Making Canadian oil prices more equal: Examining the facts about increased pipeline access

With demand for oil growing, Canadian access to global markets is critical for energy security and diversifying energy usage

By Lennie Kaplan
Pieces of the Trans Mountain Pipeline project sit in a storage lot outside of Abbotsford, British Columbia, Canada, on June 6, 2021. Getty Images photo

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Building new oil export pipeline infrastructure over the long-term, such as the Trans Mountain Expansion (TMX), Keystone XL, Northern Gateway and Energy East, is critical to enhancing North American energy security and diversifying markets, especially to emerging and developing economies in the Asia-Pacific region.

Market diversification will result in Canadian oil fetching higher prices, reducing the discount on diluted bitumen prices (expressed as Western Canadian Select blend or WCS) relative to global benchmarks such as West Texas Intermediate (WTI) and Brent.

In this CEC Fact Sheet, we examine key metrics associated with the addition of new export pipeline capacity, including how this impacts market access, the oil price discount, global oil demand, and the accrual of benefits to the Canadian economy.

Canadian export pipeline expansion is needed for oil producers to meet rising global oil demand, particularly from emerging and developing economies

Additional Canadian export pipeline infrastructure is needed for oil producers and citizens to benefit from rising oil demand from emerging and developing economies over the next three decades.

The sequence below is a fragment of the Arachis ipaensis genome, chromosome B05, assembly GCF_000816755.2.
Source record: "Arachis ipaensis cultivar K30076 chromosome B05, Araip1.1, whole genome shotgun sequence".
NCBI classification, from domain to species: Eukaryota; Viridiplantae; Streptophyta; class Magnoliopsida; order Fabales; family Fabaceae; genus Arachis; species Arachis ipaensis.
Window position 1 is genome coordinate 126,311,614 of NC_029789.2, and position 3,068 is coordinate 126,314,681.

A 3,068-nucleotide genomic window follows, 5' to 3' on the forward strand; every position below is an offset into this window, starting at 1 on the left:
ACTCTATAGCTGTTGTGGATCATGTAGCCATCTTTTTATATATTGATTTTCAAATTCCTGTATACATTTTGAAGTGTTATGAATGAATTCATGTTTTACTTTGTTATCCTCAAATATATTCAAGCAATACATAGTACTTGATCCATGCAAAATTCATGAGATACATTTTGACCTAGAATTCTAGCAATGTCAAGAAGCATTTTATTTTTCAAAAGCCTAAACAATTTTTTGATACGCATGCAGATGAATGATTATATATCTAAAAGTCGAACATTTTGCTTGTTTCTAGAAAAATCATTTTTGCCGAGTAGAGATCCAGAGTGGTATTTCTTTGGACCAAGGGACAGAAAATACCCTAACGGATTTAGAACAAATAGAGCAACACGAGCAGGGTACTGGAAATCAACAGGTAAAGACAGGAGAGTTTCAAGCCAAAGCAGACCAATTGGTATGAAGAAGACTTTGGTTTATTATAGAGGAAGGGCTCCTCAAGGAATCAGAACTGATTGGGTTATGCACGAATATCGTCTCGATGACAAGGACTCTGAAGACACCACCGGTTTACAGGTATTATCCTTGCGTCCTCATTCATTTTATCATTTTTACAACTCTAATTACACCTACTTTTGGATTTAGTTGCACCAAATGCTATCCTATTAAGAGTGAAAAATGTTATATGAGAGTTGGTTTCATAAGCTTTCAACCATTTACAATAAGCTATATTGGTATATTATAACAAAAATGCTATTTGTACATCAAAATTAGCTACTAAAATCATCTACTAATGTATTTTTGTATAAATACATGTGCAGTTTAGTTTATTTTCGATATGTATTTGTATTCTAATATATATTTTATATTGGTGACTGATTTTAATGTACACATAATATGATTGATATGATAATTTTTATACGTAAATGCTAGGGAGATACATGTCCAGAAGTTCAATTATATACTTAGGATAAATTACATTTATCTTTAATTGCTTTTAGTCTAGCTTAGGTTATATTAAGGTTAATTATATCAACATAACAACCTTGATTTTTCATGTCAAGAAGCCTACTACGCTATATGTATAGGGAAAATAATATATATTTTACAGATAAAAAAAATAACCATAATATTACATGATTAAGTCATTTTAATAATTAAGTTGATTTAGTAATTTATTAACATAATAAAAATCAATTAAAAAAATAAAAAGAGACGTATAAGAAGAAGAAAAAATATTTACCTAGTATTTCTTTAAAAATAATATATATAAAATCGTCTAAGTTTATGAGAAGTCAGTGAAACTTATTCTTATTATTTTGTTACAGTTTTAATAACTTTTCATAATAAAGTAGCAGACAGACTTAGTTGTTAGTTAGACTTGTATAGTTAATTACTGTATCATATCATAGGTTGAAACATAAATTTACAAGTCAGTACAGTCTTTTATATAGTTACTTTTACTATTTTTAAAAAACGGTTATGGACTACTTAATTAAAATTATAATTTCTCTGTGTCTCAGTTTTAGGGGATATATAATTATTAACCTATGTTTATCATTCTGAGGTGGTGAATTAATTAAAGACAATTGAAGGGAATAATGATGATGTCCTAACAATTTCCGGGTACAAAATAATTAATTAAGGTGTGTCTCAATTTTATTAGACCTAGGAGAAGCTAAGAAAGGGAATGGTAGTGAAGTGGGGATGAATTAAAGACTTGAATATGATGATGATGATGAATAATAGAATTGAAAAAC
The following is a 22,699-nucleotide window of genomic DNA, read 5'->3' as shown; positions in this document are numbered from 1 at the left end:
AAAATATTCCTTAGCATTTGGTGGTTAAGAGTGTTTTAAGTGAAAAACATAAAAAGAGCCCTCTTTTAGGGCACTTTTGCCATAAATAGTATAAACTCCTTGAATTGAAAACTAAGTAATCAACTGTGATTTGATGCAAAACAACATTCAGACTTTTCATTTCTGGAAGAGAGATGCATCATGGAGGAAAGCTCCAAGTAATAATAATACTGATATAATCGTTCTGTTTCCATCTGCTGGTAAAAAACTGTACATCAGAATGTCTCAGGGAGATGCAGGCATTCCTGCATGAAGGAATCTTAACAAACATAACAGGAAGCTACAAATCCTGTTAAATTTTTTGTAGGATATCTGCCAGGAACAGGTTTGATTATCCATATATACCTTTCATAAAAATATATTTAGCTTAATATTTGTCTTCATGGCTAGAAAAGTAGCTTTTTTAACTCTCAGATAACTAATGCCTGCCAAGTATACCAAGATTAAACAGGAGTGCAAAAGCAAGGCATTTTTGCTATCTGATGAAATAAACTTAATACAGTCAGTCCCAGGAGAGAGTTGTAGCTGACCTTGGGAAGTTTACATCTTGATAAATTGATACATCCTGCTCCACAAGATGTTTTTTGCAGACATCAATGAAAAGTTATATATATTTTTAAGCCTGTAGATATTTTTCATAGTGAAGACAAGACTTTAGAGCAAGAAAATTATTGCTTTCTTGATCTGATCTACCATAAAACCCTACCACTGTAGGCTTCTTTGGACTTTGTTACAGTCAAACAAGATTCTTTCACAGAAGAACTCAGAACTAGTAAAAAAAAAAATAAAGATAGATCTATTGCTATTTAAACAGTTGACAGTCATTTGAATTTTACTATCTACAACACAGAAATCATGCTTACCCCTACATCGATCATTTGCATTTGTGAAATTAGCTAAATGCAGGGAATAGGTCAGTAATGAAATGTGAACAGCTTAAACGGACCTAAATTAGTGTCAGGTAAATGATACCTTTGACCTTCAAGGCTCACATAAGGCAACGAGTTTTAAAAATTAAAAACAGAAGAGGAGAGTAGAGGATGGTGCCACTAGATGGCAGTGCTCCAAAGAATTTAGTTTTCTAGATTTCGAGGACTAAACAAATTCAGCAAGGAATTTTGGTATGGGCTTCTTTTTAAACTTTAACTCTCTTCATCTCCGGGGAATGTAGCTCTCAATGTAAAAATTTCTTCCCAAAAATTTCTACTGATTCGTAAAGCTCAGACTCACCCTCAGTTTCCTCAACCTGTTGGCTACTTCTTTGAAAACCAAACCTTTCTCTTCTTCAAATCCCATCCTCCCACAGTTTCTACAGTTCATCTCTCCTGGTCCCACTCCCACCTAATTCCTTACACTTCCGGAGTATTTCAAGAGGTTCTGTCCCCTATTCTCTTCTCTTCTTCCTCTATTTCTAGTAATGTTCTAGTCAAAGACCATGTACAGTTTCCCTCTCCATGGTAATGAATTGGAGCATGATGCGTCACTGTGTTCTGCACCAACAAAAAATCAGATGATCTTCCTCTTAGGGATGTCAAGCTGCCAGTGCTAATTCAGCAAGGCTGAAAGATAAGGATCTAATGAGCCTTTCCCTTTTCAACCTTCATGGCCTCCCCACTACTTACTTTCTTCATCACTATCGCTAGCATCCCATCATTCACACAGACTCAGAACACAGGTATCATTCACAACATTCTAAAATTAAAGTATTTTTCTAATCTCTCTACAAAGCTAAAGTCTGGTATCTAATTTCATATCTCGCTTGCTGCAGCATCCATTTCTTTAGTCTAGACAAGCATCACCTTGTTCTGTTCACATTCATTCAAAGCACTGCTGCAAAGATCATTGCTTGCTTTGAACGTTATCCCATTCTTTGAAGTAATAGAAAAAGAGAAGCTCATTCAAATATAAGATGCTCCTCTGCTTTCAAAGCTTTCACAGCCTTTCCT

According to the International Energy Agency (IEA), global crude oil demand is expected to rise from 96.6 million barrels per day (mb/d) in 2019 to 103 mb/d in 2050, an increase of 6.4 mb/d (IEA, 2021b).

Most of the increased crude oil demand growth is expected to come from emerging and developing economies, where consumption is projected to increase from 45.6 mb/d in 2019 to 63.2 mb/d in 2050, an increase of 17.6 mb/d, or nearly 39 per cent (see Figure 1) (IEA, 2021b).

Source: IEA, 2021(b)

Canadian crude oil production has the potential to take advantage of growing global oil demand

Canadian crude oil production is projected to rise over the next 30 years and has the potential to meet growing global oil demand.

According to the Canada Energy Regulator (CER), crude oil production under its Current Policies Scenario grows from 4.9 mb/d in 2019 to 6.6 mb/d in 2050, an increase of 1.7 mb/d, or nearly 35 per cent (see Figure 2) (CER, 2021).

Source: CER, 2021

Canadian crude oil pipeline exports continue to be strong

In 2020, the use of export pipelines to transport crude oil to U.S. markets continued to be strong, even in the face of COVID-19 and pipeline constraints, establishing the opportunity for new export pipeline infrastructure.